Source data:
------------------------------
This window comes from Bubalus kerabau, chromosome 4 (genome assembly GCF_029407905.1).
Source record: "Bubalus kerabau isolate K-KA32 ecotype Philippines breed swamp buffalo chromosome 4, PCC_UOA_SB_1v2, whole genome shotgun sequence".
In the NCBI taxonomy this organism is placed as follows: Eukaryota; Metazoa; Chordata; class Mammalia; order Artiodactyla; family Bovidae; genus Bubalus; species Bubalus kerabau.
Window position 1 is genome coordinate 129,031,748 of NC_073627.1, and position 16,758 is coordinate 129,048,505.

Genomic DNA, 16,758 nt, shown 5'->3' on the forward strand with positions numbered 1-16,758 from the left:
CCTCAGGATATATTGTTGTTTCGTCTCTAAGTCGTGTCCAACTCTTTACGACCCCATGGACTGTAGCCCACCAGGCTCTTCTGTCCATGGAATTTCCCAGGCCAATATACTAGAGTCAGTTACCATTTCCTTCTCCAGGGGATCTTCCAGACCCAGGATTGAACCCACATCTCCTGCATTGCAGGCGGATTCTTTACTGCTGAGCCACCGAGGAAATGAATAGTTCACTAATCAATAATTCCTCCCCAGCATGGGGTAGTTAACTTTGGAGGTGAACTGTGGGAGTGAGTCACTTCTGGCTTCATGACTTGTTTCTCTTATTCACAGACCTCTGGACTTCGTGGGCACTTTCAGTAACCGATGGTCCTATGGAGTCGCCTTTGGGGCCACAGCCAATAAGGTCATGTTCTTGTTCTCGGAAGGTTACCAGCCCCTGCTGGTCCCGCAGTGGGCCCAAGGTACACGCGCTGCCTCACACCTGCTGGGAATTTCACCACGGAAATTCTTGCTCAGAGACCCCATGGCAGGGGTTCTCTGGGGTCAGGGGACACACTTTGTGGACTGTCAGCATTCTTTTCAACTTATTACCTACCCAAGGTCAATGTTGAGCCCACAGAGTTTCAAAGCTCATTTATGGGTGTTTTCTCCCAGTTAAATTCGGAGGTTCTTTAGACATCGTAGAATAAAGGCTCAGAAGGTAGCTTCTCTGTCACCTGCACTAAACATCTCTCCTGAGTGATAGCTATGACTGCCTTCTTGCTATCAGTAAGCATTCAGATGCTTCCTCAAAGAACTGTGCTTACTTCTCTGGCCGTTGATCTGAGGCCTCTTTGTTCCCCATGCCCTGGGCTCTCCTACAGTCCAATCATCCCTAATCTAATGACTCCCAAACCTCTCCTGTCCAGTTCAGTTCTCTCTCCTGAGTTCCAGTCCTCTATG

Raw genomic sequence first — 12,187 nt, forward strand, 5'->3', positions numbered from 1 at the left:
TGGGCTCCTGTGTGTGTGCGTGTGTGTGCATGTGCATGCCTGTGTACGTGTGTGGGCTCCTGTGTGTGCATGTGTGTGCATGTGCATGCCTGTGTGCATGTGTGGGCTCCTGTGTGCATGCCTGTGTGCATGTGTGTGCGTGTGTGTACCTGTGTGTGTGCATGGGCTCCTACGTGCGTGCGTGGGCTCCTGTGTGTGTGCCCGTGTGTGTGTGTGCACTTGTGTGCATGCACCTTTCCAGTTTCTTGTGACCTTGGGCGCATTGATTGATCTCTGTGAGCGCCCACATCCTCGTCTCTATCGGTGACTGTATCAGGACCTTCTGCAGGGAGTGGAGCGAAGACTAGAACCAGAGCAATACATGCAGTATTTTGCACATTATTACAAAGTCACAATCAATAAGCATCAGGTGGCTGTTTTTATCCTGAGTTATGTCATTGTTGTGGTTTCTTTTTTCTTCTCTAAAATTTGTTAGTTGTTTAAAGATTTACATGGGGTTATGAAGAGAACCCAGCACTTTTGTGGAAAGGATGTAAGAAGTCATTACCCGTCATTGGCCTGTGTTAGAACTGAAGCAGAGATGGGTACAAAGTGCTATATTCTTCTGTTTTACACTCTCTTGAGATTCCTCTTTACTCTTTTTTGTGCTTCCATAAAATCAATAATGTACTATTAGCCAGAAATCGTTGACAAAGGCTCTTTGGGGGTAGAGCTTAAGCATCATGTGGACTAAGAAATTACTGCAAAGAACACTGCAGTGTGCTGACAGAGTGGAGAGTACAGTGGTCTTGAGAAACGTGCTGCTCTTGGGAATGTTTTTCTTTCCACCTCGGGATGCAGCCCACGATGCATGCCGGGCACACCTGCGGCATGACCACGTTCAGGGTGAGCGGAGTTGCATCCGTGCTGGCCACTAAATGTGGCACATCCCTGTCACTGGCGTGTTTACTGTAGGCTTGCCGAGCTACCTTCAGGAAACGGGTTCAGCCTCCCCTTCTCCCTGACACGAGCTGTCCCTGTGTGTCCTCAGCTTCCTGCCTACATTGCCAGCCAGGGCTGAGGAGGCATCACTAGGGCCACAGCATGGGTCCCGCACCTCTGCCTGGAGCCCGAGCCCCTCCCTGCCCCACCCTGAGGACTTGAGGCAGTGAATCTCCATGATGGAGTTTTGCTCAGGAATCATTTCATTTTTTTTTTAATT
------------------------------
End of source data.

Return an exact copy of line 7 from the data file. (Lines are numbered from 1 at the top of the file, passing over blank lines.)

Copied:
Raw genomic sequence first — 12,187 nt, forward strand, 5'->3', positions numbered from 1 at the left: